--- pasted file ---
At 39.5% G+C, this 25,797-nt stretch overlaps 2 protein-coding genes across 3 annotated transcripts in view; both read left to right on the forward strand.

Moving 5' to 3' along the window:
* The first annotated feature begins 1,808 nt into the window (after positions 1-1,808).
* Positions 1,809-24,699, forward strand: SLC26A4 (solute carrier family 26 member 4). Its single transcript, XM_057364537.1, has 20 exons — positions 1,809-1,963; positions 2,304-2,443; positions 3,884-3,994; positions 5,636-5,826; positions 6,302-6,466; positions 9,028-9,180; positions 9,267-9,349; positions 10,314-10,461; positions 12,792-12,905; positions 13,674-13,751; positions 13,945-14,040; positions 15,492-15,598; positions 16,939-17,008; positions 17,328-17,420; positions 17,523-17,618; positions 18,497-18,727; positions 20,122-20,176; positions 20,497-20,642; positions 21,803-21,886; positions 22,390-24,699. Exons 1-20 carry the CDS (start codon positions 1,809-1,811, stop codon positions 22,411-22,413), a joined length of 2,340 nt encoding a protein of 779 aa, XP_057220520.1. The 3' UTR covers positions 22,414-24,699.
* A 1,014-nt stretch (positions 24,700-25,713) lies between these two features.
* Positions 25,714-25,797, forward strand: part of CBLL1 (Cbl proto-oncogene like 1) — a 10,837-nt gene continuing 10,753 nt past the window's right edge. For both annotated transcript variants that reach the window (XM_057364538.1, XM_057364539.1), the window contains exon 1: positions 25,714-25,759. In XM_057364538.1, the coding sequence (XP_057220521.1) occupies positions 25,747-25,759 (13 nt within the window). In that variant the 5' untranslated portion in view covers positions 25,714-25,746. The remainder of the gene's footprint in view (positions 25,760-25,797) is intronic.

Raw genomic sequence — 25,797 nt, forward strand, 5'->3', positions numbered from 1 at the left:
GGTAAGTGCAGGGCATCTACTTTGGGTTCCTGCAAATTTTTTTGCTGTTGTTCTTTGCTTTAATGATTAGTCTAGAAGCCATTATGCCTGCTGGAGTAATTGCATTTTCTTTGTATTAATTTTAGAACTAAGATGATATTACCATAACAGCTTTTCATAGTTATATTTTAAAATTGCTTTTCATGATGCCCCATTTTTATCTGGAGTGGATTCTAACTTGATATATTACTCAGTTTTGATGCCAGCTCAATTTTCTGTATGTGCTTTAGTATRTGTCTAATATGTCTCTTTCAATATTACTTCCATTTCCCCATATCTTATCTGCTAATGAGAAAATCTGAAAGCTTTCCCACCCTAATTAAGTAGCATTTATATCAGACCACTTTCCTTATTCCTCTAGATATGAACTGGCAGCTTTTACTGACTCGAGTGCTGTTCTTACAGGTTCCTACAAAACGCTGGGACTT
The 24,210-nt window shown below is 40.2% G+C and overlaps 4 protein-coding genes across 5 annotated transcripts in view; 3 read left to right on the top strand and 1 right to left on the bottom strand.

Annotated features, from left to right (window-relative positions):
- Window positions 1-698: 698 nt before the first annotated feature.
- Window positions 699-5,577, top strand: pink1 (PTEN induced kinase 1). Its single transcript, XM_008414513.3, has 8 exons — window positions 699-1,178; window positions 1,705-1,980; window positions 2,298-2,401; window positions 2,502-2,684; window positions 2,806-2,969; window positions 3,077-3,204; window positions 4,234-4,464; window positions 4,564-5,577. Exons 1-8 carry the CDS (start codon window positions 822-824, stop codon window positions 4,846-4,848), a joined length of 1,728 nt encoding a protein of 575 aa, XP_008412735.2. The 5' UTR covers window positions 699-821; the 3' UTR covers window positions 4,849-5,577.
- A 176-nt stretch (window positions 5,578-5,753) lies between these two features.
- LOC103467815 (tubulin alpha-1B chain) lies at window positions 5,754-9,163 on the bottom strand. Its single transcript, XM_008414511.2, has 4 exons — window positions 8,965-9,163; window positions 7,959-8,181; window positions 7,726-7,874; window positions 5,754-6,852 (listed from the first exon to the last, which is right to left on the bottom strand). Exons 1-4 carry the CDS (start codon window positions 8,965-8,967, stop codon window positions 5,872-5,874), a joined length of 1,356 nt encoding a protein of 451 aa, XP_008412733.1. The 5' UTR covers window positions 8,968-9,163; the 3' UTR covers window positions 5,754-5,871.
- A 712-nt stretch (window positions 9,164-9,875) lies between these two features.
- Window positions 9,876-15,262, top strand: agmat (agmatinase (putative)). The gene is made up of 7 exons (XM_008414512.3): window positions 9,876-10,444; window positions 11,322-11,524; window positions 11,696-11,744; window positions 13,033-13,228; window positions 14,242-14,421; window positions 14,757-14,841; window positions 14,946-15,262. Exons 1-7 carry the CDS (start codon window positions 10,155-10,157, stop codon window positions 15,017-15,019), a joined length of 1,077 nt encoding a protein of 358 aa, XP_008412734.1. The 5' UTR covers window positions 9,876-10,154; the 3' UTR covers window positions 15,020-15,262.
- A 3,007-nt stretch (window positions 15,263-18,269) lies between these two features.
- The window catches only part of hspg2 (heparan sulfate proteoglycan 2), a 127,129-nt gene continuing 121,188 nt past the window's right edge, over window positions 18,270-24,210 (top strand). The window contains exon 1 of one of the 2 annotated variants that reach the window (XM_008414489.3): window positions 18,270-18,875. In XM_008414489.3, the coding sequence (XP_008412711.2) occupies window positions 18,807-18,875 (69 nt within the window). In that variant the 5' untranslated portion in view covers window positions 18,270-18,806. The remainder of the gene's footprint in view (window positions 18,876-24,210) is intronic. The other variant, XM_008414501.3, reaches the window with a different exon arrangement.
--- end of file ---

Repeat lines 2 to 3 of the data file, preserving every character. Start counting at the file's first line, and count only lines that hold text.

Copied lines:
Moving 5' to 3' along the window:
* The first annotated feature begins 1,808 nt into the window (after positions 1-1,808).